Research behind Walkonomics

Which factors affect street walkability?

When deciding which factors make a street more or less walkable a range of existing research was considered.

In an assessment of ‘preconditions for walking’ summarised by the Pedestrian Quality Needs project (2010), the top ten factors which ordinary people thought were essential for a walkable street were:

1. Perception of safety and security;

2. Cleanliness of the streets / efficiency of garbage collection;

3. Actual traffic speed;

4. Number of street lights;

5. Width of the sidewalks;

6. Quality of street lights;

7. Accessibility of sidewalks;

8. Crossing points;

9. Respect of speed limits;

10. Number of seats.

In a similar study for Transport for London (2008) the top fifteen ‘motivations to increase walking’ were identified by participants as:

1. New and improved walks for pleasure (73%);

2. New and improved public spaces with seating (70%);

3. New and improved crossing facilities at junctions (70%);

4. Upgrading footbridges to make them easier to use (69%);

5. If the environment were more accessible for people of all mobilities (67%);

6. Replacing subways and footbridges with street-level crossings (65%);

7. If there were improved walking routes to key destinations (65%);

8. If pedestrians were given greater priority by reducing motor traffic (64%);

9. Wider footways (63%);

10. If there was better wayfinding, pedestrian signage and directions (60%);

11. If there were more facilities in my local area (60%);

12. If the pavements were cleaner (59%);

13. If I had better information on walks (57%);

14. If there were more shops in my local area (57%);

15. If pavements were less cluttered with signs and street furniture (48%).

Another study on ‘Indicators of Activity-Friendly Communities’ (2006) reviewed existing literature and identified 230 potential indicators for walking and cycling friendly neighbourhoods. Of these indicators the factors relating to walkable streets included:

  • Presence of public art, interesting natural, architectural, historical features;
  • Presence of benches or places to rest;
  • Presence of desirable destinations;
  • Presence of foul air from cars and factories;
  • Social disorder (crime and anti-social behaviour);
  • Physical environment (transportation barriers);
  • Availability and accessibility of competitive transportation facilities (e.g., sidewalks, transit);
  • Traffic signals (long delay, not enough crossing time, no signal or crosswalk);
  • Traffic too fast (speeding, running traffic lights, difficult to cross street);
  • Street design and circulation patterns;

Drawing upon this existing research, the key factors were combined into eight categories for the Walkonomics rating system:

  • Road safety;
  • Easy to cross;
  • Pavements/Sidewalks;
  • Hilliness;
  • Navigation;
  • Fear of crime;
  • Smart and beautiful;
  • Fun and relaxing.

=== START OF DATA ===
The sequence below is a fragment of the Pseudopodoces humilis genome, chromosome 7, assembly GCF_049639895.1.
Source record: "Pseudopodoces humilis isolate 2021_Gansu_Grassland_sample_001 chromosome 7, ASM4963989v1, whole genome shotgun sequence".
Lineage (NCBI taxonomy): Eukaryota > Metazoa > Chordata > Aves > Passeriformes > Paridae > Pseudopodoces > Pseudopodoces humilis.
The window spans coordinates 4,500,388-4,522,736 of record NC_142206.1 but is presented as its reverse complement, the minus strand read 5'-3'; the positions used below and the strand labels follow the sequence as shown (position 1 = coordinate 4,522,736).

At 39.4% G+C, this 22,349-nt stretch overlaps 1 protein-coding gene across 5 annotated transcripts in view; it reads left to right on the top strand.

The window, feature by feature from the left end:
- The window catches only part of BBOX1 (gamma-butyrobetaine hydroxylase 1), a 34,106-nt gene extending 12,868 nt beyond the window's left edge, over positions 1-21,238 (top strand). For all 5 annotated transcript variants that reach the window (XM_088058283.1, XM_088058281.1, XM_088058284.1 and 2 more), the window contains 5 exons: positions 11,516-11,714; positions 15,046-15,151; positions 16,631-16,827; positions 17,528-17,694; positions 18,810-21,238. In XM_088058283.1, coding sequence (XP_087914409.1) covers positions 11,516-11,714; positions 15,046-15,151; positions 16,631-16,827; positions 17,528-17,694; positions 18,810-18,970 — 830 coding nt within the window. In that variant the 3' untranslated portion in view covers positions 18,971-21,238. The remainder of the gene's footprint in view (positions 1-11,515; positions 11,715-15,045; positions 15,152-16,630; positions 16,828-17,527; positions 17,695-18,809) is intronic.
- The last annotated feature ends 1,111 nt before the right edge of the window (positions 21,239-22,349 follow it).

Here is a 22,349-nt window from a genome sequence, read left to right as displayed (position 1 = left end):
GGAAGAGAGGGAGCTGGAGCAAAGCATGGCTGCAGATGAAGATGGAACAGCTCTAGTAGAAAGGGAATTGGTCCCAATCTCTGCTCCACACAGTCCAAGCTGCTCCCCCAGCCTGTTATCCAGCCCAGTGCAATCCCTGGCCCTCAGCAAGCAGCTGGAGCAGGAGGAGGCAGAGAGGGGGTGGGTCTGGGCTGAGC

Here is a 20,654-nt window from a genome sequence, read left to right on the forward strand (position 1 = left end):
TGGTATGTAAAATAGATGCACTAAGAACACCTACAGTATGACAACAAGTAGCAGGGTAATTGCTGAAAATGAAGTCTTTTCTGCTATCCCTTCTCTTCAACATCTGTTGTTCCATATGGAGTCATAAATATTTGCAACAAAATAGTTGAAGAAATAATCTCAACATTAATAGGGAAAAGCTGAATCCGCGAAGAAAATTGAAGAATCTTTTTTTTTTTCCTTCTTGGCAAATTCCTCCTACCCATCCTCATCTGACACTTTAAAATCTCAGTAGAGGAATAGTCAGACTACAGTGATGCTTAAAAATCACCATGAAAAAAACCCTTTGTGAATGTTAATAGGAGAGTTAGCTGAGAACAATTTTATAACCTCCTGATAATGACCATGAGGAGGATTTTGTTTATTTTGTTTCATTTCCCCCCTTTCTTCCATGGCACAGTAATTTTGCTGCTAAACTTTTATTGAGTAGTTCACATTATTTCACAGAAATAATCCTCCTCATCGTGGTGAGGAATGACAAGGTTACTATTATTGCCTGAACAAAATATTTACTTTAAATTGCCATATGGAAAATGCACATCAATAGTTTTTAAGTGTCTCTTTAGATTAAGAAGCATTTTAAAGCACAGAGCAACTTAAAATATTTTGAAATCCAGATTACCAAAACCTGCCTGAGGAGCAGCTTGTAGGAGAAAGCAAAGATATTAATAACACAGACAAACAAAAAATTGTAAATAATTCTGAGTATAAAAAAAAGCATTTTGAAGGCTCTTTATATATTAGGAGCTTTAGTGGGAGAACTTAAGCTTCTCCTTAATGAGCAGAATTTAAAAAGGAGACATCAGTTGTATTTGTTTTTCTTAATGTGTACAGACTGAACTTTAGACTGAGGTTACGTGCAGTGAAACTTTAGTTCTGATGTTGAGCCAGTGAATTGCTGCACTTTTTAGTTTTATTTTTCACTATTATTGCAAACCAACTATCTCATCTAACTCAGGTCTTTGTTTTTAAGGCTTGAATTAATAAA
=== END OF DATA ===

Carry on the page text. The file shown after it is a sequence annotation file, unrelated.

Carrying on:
These are described in more detail in the next section.

What the Walkonomics rating categories mean:

Road safety: This includes both perceived and actual safety of pedestrians from vehicles on a street. It is effected by actual road accident statistics (where available), street type, traffic speeds and activity.
Easy to cross: How easy it is to cross the street at regular points along the street? It is influenced by the traffic activity on the street, street width, physical barriers and provision of pedestrian crossings.
Pavements /Sidewalks: Are pavements/sidewalks provided along the street? Are they high quality? Are they wide enough? Do they have a lot of unnecessary clutter/furniture on them? Are they overcrowded?
Hilliness: Is the street flat or on a hill/slope? How steep is any slope? If the street is steep, then are any hand-rails or seats provided?
Navigation: How easy is it to find your way around in this street and area? Is it easy to become lost here? Are any street names, pedestrian signs or maps provided?
Fear of crime: How safe do you feel from crime on this street? It is influenced by actual crime statistics (where available) as well as perceived fear or crime. Other factors include lighting, vandalism, graffiti and presence of police.
Smart and beautiful: How clean is the street? Is there much litter or vandalism? Is it regularly cleaned? Does the street have any trees or other green vegetation? Are the buildings attractive and in good condition?
Fun and relaxing: Is this a fun, interesting and popular place to be? Are there things to do in this street? Would you choose to spend time and hang-out here? Does the street have a relaxing atmosphere? Is it noisy or stressful? Can you play in this street?


Methorst R., Monterde i Bort H., Risser R., Sauter D., Tight M. & Walker J. (Eds.) (2010) Pedestrians’ Quality Needs. Final Report of the COST project 358, Cheltenham, UK: Walk21, URL:

Ramirez, et al. (2006) ‘Indicators of Activity-Friendly Communities: An Evidence-Based Consensus Process’ in American Journal of Preventive Medicine, 31:6, Pages 515-524, Dec 2006, URL:

Transport for London (2008) Attitudes to walking 2008 – Research Report, London, UK, URL: